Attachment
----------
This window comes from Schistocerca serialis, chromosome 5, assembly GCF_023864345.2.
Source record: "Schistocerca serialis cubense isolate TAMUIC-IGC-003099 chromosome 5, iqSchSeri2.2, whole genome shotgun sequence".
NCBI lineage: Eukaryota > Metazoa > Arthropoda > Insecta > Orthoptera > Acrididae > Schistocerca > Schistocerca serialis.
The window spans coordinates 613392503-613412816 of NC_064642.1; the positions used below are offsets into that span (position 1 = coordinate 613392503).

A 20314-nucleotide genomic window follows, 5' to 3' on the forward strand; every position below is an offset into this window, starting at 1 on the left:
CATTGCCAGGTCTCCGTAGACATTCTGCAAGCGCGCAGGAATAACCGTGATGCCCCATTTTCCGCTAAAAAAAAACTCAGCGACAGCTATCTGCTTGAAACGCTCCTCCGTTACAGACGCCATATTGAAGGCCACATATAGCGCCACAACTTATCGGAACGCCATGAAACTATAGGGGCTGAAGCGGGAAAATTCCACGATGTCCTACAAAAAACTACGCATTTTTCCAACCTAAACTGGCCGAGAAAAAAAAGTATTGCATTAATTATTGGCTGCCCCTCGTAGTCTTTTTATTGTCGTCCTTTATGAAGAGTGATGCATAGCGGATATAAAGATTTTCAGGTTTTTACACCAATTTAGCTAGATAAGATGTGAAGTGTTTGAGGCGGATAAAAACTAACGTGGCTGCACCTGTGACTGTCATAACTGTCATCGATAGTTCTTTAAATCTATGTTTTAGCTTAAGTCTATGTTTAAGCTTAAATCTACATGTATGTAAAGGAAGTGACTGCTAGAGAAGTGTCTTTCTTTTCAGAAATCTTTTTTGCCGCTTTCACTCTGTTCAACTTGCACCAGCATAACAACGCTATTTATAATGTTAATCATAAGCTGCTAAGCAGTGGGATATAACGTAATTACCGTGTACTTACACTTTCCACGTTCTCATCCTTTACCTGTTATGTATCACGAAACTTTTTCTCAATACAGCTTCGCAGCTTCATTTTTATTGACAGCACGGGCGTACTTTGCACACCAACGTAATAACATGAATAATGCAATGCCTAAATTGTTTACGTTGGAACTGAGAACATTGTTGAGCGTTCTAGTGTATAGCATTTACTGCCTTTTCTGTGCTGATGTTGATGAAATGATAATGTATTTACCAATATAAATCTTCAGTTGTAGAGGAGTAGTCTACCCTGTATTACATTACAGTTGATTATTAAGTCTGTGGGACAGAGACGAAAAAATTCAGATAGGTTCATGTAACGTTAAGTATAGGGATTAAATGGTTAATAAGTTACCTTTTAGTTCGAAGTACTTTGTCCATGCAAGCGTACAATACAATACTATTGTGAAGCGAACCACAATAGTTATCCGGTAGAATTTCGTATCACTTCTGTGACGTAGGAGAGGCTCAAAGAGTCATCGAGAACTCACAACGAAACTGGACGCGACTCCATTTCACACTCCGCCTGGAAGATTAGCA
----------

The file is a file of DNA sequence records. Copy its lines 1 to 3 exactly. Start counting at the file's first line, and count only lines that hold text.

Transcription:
This window comes from Schistocerca serialis, chromosome 5, assembly GCF_023864345.2.
Source record: "Schistocerca serialis cubense isolate TAMUIC-IGC-003099 chromosome 5, iqSchSeri2.2, whole genome shotgun sequence".
NCBI lineage: Eukaryota > Metazoa > Arthropoda > Insecta > Orthoptera > Acrididae > Schistocerca > Schistocerca serialis.